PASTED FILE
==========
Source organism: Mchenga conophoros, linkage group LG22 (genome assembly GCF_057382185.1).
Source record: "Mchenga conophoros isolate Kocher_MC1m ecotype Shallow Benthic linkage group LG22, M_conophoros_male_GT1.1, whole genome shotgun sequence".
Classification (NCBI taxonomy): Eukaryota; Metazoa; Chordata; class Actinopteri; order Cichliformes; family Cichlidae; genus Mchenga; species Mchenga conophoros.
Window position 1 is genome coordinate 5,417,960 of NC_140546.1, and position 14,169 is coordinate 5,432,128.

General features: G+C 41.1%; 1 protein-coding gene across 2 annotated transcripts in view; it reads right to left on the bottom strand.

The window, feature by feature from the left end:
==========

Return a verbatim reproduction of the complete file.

Source organism: Mchenga conophoros, linkage group LG22 (genome assembly GCF_057382185.1).
Source record: "Mchenga conophoros isolate Kocher_MC1m ecotype Shallow Benthic linkage group LG22, M_conophoros_male_GT1.1, whole genome shotgun sequence".
Classification (NCBI taxonomy): Eukaryota; Metazoa; Chordata; class Actinopteri; order Cichliformes; family Cichlidae; genus Mchenga; species Mchenga conophoros.
Window position 1 is genome coordinate 5,417,960 of NC_140546.1, and position 14,169 is coordinate 5,432,128.

General features: G+C 41.1%; 1 protein-coding gene across 2 annotated transcripts in view; it reads right to left on the bottom strand.

The window, feature by feature from the left end: